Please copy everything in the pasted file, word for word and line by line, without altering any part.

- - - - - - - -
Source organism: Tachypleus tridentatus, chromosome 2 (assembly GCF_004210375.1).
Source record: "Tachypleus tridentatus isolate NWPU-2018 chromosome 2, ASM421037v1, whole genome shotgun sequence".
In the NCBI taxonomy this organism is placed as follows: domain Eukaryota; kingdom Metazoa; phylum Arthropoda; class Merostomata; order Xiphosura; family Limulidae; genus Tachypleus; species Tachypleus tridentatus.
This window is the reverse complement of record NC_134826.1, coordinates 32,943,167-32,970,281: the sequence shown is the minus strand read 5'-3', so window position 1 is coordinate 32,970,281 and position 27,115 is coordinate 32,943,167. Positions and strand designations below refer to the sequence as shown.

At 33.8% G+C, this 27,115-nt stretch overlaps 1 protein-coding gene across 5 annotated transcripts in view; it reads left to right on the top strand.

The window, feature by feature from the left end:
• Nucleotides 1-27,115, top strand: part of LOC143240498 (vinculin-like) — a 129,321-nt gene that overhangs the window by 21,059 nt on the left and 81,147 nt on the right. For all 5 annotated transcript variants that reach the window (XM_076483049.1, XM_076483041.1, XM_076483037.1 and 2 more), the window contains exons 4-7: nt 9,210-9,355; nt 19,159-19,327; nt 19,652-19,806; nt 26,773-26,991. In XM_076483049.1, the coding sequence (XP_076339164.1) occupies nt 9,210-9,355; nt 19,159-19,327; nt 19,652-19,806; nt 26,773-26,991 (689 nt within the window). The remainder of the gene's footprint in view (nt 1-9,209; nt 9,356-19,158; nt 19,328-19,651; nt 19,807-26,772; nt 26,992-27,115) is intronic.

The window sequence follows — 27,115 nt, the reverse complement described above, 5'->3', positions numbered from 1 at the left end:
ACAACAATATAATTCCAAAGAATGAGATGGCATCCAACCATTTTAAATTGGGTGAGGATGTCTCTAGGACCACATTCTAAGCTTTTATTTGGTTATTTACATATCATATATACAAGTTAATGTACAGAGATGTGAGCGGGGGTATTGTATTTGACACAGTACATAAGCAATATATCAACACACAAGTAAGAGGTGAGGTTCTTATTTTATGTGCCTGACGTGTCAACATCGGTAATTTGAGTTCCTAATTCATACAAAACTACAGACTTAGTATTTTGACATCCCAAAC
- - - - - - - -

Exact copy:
Source organism: Tachypleus tridentatus, chromosome 2 (assembly GCF_004210375.1).
Source record: "Tachypleus tridentatus isolate NWPU-2018 chromosome 2, ASM421037v1, whole genome shotgun sequence".
In the NCBI taxonomy this organism is placed as follows: domain Eukaryota; kingdom Metazoa; phylum Arthropoda; class Merostomata; order Xiphosura; family Limulidae; genus Tachypleus; species Tachypleus tridentatus.
This window is the reverse complement of record NC_134826.1, coordinates 32,943,167-32,970,281: the sequence shown is the minus strand read 5'-3', so window position 1 is coordinate 32,970,281 and position 27,115 is coordinate 32,943,167. Positions and strand designations below refer to the sequence as shown.

At 33.8% G+C, this 27,115-nt stretch overlaps 1 protein-coding gene across 5 annotated transcripts in view; it reads left to right on the top strand.

The window, feature by feature from the left end:
• Nucleotides 1-27,115, top strand: part of LOC143240498 (vinculin-like) — a 129,321-nt gene that overhangs the window by 21,059 nt on the left and 81,147 nt on the right. For all 5 annotated transcript variants that reach the window (XM_076483049.1, XM_076483041.1, XM_076483037.1 and 2 more), the window contains exons 4-7: nt 9,210-9,355; nt 19,159-19,327; nt 19,652-19,806; nt 26,773-26,991. In XM_076483049.1, the coding sequence (XP_076339164.1) occupies nt 9,210-9,355; nt 19,159-19,327; nt 19,652-19,806; nt 26,773-26,991 (689 nt within the window). The remainder of the gene's footprint in view (nt 1-9,209; nt 9,356-19,158; nt 19,328-19,651; nt 19,807-26,772; nt 26,992-27,115) is intronic.

The window sequence follows — 27,115 nt, the reverse complement described above, 5'->3', positions numbered from 1 at the left end:
ACAACAATATAATTCCAAAGAATGAGATGGCATCCAACCATTTTAAATTGGGTGAGGATGTCTCTAGGACCACATTCTAAGCTTTTATTTGGTTATTTACATATCATATATACAAGTTAATGTACAGAGATGTGAGCGGGGGTATTGTATTTGACACAGTACATAAGCAATATATCAACACACAAGTAAGAGGTGAGGTTCTTATTTTATGTGCCTGACGTGTCAACATCGGTAATTTGAGTTCCTAATTCATACAAAACTACAGACTTAGTATTTTGACATCCCAAAC